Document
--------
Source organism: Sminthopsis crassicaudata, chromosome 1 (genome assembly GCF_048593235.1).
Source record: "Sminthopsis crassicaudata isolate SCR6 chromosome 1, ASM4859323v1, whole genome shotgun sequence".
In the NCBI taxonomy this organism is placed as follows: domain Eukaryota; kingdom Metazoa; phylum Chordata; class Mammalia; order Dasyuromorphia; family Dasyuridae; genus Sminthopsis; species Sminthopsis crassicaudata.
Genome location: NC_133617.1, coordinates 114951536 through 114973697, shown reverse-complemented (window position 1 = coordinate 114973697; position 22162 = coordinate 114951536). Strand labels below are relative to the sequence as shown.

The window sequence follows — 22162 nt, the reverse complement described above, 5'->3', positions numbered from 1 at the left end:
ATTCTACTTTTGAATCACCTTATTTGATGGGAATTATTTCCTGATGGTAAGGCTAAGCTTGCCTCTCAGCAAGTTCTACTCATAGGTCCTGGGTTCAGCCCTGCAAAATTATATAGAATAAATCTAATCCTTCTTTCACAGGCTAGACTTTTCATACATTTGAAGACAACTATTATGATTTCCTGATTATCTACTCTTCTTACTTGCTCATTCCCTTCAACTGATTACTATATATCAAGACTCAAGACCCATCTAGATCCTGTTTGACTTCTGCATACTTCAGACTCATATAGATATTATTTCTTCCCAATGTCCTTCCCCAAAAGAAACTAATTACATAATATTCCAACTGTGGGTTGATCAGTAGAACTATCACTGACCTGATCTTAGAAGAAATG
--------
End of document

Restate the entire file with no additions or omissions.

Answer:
Source organism: Sminthopsis crassicaudata, chromosome 1 (genome assembly GCF_048593235.1).
Source record: "Sminthopsis crassicaudata isolate SCR6 chromosome 1, ASM4859323v1, whole genome shotgun sequence".
In the NCBI taxonomy this organism is placed as follows: domain Eukaryota; kingdom Metazoa; phylum Chordata; class Mammalia; order Dasyuromorphia; family Dasyuridae; genus Sminthopsis; species Sminthopsis crassicaudata.
Genome location: NC_133617.1, coordinates 114951536 through 114973697, shown reverse-complemented (window position 1 = coordinate 114973697; position 22162 = coordinate 114951536). Strand labels below are relative to the sequence as shown.

The window sequence follows — 22162 nt, the reverse complement described above, 5'->3', positions numbered from 1 at the left end:
ATTCTACTTTTGAATCACCTTATTTGATGGGAATTATTTCCTGATGGTAAGGCTAAGCTTGCCTCTCAGCAAGTTCTACTCATAGGTCCTGGGTTCAGCCCTGCAAAATTATATAGAATAAATCTAATCCTTCTTTCACAGGCTAGACTTTTCATACATTTGAAGACAACTATTATGATTTCCTGATTATCTACTCTTCTTACTTGCTCATTCCCTTCAACTGATTACTATATATCAAGACTCAAGACCCATCTAGATCCTGTTTGACTTCTGCATACTTCAGACTCATATAGATATTATTTCTTCCCAATGTCCTTCCCCAAAAGAAACTAATTACATAATATTCCAACTGTGGGTTGATCAGTAGAACTATCACTGACCTGATCTTAGAAGAAATG